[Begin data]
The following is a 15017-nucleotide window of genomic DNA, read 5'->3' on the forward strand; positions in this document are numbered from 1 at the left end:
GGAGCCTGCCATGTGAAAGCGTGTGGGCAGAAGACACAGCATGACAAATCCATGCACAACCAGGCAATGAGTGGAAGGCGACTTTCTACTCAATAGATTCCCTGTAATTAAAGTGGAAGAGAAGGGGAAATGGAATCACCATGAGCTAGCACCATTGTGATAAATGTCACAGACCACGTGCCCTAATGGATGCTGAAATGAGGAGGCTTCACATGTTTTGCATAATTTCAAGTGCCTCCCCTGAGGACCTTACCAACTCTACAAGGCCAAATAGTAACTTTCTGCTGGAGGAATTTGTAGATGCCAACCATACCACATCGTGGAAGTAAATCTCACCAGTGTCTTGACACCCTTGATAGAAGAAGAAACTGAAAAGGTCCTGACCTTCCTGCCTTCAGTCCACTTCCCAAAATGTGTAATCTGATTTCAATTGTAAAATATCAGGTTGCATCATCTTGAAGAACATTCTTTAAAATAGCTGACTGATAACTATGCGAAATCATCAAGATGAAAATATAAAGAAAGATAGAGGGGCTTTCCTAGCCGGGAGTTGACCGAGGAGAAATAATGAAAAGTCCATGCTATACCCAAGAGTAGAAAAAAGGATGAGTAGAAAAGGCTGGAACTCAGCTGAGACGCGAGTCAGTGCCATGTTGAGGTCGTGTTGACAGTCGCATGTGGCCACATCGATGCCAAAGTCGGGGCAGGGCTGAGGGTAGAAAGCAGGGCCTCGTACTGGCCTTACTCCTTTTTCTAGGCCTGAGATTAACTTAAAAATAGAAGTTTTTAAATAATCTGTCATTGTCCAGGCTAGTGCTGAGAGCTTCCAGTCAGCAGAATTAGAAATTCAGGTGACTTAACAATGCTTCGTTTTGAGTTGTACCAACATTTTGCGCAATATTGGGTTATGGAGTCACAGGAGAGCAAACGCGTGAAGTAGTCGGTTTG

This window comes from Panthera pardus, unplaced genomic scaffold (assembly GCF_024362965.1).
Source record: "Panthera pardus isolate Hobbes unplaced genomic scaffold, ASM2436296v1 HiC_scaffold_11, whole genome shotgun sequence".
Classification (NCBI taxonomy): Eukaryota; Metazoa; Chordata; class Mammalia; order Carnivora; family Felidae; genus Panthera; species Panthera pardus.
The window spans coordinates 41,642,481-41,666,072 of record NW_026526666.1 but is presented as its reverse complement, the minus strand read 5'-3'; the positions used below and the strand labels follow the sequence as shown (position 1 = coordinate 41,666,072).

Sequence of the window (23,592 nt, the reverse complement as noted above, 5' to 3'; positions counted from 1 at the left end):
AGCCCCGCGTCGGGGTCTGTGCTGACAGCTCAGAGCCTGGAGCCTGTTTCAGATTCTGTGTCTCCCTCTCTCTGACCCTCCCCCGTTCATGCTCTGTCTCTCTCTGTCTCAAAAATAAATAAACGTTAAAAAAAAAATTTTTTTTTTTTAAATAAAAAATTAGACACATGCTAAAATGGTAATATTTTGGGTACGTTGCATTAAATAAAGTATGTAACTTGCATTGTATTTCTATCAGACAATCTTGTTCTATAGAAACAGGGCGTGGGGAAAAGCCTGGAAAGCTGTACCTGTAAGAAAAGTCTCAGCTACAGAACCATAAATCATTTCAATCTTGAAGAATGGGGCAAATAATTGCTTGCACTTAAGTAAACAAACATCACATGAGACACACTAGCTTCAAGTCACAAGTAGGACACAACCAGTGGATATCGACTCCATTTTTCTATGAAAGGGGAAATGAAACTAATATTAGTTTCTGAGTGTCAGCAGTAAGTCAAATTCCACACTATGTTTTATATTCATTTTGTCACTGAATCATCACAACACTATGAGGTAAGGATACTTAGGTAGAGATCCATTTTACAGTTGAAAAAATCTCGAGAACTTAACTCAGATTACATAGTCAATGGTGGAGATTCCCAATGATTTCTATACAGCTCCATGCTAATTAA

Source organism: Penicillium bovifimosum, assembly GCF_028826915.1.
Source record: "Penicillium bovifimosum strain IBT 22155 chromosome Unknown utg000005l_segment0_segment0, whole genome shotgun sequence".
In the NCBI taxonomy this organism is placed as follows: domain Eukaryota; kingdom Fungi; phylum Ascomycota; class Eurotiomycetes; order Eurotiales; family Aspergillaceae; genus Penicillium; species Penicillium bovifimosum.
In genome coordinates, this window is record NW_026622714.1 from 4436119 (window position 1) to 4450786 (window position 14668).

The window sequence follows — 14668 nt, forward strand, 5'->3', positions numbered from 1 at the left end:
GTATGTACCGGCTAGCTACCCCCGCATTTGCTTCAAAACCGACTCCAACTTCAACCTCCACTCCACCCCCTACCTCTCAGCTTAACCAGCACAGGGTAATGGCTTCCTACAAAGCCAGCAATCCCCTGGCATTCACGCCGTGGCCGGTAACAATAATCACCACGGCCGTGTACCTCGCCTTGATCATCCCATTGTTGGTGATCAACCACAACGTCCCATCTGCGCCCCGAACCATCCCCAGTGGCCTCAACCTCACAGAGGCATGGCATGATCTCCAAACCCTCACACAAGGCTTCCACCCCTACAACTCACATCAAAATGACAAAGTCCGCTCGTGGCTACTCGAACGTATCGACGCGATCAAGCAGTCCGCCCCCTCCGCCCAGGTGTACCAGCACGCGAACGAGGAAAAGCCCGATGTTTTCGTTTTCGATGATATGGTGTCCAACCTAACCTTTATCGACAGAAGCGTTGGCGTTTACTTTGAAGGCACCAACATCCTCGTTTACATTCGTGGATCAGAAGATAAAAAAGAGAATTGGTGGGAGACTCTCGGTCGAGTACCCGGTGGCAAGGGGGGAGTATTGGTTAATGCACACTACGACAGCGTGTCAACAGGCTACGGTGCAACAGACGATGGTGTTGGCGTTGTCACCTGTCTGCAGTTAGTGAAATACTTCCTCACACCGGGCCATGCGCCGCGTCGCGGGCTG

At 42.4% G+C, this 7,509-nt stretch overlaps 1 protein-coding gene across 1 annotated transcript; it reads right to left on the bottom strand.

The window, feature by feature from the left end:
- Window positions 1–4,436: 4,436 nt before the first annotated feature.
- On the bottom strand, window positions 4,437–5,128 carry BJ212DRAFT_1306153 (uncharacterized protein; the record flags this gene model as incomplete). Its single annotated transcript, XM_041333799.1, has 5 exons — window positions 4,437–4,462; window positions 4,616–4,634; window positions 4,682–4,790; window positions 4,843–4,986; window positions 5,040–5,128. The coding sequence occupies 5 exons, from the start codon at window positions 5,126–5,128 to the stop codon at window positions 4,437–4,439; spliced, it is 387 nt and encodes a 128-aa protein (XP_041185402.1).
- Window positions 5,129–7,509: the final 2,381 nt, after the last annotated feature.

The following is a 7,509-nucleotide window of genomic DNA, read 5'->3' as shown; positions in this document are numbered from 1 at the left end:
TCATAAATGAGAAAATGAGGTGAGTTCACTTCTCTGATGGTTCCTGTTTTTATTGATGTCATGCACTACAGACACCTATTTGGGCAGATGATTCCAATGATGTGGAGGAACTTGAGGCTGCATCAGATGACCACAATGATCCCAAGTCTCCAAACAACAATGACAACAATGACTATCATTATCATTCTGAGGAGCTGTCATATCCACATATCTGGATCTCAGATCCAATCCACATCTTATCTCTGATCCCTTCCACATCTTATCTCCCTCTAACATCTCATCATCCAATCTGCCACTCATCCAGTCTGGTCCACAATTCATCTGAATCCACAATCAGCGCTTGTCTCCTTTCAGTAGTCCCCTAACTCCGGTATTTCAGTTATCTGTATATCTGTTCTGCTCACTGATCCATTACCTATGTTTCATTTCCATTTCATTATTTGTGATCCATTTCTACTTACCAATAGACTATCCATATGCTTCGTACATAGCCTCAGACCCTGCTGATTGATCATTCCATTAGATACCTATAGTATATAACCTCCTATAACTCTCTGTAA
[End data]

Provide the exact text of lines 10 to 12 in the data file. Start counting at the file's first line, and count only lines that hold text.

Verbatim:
Source record: "Penicillium bovifimosum strain IBT 22155 chromosome Unknown utg000005l_segment0_segment0, whole genome shotgun sequence".
In the NCBI taxonomy this organism is placed as follows: domain Eukaryota; kingdom Fungi; phylum Ascomycota; class Eurotiomycetes; order Eurotiales; family Aspergillaceae; genus Penicillium; species Penicillium bovifimosum.
In genome coordinates, this window is record NW_026622714.1 from 4436119 (window position 1) to 4450786 (window position 14668).